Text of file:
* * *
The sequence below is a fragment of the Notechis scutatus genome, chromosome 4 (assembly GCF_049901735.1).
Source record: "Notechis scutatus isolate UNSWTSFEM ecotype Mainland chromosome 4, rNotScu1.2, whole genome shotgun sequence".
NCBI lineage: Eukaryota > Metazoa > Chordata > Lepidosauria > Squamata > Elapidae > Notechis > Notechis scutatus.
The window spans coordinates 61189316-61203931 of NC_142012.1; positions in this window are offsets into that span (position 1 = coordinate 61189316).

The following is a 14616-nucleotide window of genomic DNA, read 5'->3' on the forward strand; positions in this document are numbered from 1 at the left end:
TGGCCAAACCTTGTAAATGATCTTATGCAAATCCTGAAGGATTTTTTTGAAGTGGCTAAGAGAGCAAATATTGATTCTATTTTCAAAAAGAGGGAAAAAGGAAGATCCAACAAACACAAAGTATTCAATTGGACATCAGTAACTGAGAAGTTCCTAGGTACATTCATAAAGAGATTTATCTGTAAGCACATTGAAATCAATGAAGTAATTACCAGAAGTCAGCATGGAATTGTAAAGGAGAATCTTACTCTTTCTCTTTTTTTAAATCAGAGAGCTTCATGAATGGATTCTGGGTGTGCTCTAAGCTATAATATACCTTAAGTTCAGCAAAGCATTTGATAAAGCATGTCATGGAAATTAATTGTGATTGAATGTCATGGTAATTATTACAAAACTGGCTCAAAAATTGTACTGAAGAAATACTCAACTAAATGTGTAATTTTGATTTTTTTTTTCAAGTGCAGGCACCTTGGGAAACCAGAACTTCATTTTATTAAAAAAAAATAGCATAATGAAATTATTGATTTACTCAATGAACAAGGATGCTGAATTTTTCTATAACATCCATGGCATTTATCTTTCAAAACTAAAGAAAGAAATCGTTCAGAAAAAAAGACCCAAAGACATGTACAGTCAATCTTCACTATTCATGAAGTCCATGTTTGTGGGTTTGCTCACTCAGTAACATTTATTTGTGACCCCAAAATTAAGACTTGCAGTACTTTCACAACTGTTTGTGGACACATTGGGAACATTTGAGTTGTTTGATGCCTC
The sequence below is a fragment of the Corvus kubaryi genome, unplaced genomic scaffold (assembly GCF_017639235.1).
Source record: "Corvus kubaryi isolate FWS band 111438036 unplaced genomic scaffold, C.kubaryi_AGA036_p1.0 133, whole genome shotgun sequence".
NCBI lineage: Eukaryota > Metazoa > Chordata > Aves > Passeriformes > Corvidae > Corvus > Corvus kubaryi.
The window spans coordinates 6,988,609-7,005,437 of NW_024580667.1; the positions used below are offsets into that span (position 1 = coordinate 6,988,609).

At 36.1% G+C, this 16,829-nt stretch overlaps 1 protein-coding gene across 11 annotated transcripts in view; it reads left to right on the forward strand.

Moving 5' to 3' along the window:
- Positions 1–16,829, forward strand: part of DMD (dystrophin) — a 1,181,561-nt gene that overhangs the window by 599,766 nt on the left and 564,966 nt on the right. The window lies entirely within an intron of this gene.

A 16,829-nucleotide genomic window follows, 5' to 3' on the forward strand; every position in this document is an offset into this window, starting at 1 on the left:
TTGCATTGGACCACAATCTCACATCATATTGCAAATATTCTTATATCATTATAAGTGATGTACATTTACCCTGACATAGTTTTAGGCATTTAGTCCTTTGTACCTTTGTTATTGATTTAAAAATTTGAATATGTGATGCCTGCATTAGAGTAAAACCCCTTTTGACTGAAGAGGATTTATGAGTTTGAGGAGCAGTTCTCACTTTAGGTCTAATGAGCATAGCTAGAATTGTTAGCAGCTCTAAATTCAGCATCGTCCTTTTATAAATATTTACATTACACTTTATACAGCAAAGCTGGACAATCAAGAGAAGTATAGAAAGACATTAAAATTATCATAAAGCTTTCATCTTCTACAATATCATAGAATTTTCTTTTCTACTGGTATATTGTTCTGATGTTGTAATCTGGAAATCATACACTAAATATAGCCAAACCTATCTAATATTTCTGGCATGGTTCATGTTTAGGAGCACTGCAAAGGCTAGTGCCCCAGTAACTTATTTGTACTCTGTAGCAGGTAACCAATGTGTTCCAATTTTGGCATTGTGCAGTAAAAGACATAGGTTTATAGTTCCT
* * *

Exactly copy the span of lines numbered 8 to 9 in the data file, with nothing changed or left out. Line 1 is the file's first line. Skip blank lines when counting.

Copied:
Source record: "Corvus kubaryi isolate FWS band 111438036 unplaced genomic scaffold, C.kubaryi_AGA036_p1.0 133, whole genome shotgun sequence".
NCBI lineage: Eukaryota > Metazoa > Chordata > Aves > Passeriformes > Corvidae > Corvus > Corvus kubaryi.